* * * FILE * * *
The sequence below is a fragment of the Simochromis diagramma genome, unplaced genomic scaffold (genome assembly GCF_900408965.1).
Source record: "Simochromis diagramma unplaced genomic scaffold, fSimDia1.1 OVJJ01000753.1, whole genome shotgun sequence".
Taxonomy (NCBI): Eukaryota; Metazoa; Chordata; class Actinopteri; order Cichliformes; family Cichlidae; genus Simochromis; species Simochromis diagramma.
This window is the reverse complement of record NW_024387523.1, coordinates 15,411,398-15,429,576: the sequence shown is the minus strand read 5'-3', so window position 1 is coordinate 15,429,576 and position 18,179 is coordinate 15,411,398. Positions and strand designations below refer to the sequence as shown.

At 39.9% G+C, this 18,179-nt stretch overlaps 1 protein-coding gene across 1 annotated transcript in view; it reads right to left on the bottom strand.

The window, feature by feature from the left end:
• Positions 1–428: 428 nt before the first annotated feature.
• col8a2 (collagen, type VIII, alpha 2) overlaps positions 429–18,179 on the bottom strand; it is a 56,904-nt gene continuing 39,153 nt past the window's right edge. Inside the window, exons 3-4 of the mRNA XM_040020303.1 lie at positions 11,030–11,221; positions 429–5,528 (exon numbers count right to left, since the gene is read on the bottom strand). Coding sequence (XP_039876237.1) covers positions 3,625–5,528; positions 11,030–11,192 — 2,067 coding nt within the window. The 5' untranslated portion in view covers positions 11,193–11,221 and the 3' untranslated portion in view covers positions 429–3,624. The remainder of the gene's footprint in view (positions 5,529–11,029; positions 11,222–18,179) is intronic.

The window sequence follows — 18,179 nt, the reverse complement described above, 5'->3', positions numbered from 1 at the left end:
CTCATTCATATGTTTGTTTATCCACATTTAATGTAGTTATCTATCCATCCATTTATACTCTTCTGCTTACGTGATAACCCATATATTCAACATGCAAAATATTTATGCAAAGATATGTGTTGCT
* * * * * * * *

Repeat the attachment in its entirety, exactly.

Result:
The sequence below is a fragment of the Simochromis diagramma genome, unplaced genomic scaffold (genome assembly GCF_900408965.1).
Source record: "Simochromis diagramma unplaced genomic scaffold, fSimDia1.1 OVJJ01000753.1, whole genome shotgun sequence".
Taxonomy (NCBI): Eukaryota; Metazoa; Chordata; class Actinopteri; order Cichliformes; family Cichlidae; genus Simochromis; species Simochromis diagramma.
This window is the reverse complement of record NW_024387523.1, coordinates 15,411,398-15,429,576: the sequence shown is the minus strand read 5'-3', so window position 1 is coordinate 15,429,576 and position 18,179 is coordinate 15,411,398. Positions and strand designations below refer to the sequence as shown.

At 39.9% G+C, this 18,179-nt stretch overlaps 1 protein-coding gene across 1 annotated transcript in view; it reads right to left on the bottom strand.

The window, feature by feature from the left end:
• Positions 1–428: 428 nt before the first annotated feature.
• col8a2 (collagen, type VIII, alpha 2) overlaps positions 429–18,179 on the bottom strand; it is a 56,904-nt gene continuing 39,153 nt past the window's right edge. Inside the window, exons 3-4 of the mRNA XM_040020303.1 lie at positions 11,030–11,221; positions 429–5,528 (exon numbers count right to left, since the gene is read on the bottom strand). Coding sequence (XP_039876237.1) covers positions 3,625–5,528; positions 11,030–11,192 — 2,067 coding nt within the window. The 5' untranslated portion in view covers positions 11,193–11,221 and the 3' untranslated portion in view covers positions 429–3,624. The remainder of the gene's footprint in view (positions 5,529–11,029; positions 11,222–18,179) is intronic.

The window sequence follows — 18,179 nt, the reverse complement described above, 5'->3', positions numbered from 1 at the left end:
CTCATTCATATGTTTGTTTATCCACATTTAATGTAGTTATCTATCCATCCATTTATACTCTTCTGCTTACGTGATAACCCATATATTCAACATGCAAAATATTTATGCAAAGATATGTGTTGCT